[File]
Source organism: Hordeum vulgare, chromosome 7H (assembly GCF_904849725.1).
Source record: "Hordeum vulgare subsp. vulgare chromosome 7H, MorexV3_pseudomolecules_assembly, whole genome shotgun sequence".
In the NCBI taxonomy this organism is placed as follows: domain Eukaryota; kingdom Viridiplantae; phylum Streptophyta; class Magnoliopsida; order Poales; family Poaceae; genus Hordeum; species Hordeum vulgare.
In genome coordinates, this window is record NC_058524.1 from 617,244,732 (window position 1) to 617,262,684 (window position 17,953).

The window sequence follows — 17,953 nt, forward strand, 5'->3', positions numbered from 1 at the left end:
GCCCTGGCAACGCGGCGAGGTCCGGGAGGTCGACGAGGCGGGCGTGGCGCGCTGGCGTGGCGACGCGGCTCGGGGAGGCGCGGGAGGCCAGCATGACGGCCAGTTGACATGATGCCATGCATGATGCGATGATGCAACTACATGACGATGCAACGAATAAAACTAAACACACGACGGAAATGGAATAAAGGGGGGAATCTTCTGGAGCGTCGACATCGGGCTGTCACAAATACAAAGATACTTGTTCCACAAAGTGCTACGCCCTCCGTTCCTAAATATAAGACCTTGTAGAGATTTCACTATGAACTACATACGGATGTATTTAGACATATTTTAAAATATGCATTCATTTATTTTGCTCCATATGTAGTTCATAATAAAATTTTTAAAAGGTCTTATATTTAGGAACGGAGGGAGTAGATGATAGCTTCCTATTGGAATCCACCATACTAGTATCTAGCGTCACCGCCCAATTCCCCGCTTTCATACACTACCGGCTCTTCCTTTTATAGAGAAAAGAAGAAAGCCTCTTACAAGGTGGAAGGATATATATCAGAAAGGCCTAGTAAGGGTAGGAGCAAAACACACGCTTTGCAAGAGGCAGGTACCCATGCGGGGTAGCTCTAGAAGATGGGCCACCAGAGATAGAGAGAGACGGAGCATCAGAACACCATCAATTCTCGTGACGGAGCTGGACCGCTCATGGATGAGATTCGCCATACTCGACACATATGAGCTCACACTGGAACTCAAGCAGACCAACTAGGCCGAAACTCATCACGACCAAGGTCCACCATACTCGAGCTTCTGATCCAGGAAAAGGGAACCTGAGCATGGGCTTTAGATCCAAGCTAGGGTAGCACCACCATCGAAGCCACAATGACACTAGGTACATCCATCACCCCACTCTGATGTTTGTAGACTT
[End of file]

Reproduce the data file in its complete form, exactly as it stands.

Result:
Source organism: Hordeum vulgare, chromosome 7H (assembly GCF_904849725.1).
Source record: "Hordeum vulgare subsp. vulgare chromosome 7H, MorexV3_pseudomolecules_assembly, whole genome shotgun sequence".
In the NCBI taxonomy this organism is placed as follows: domain Eukaryota; kingdom Viridiplantae; phylum Streptophyta; class Magnoliopsida; order Poales; family Poaceae; genus Hordeum; species Hordeum vulgare.
In genome coordinates, this window is record NC_058524.1 from 617,244,732 (window position 1) to 617,262,684 (window position 17,953).

The window sequence follows — 17,953 nt, forward strand, 5'->3', positions numbered from 1 at the left end:
GCCCTGGCAACGCGGCGAGGTCCGGGAGGTCGACGAGGCGGGCGTGGCGCGCTGGCGTGGCGACGCGGCTCGGGGAGGCGCGGGAGGCCAGCATGACGGCCAGTTGACATGATGCCATGCATGATGCGATGATGCAACTACATGACGATGCAACGAATAAAACTAAACACACGACGGAAATGGAATAAAGGGGGGAATCTTCTGGAGCGTCGACATCGGGCTGTCACAAATACAAAGATACTTGTTCCACAAAGTGCTACGCCCTCCGTTCCTAAATATAAGACCTTGTAGAGATTTCACTATGAACTACATACGGATGTATTTAGACATATTTTAAAATATGCATTCATTTATTTTGCTCCATATGTAGTTCATAATAAAATTTTTAAAAGGTCTTATATTTAGGAACGGAGGGAGTAGATGATAGCTTCCTATTGGAATCCACCATACTAGTATCTAGCGTCACCGCCCAATTCCCCGCTTTCATACACTACCGGCTCTTCCTTTTATAGAGAAAAGAAGAAAGCCTCTTACAAGGTGGAAGGATATATATCAGAAAGGCCTAGTAAGGGTAGGAGCAAAACACACGCTTTGCAAGAGGCAGGTACCCATGCGGGGTAGCTCTAGAAGATGGGCCACCAGAGATAGAGAGAGACGGAGCATCAGAACACCATCAATTCTCGTGACGGAGCTGGACCGCTCATGGATGAGATTCGCCATACTCGACACATATGAGCTCACACTGGAACTCAAGCAGACCAACTAGGCCGAAACTCATCACGACCAAGGTCCACCATACTCGAGCTTCTGATCCAGGAAAAGGGAACCTGAGCATGGGCTTTAGATCCAAGCTAGGGTAGCACCACCATCGAAGCCACAATGACACTAGGTACATCCATCACCCCACTCTGATGTTTGTAGACTT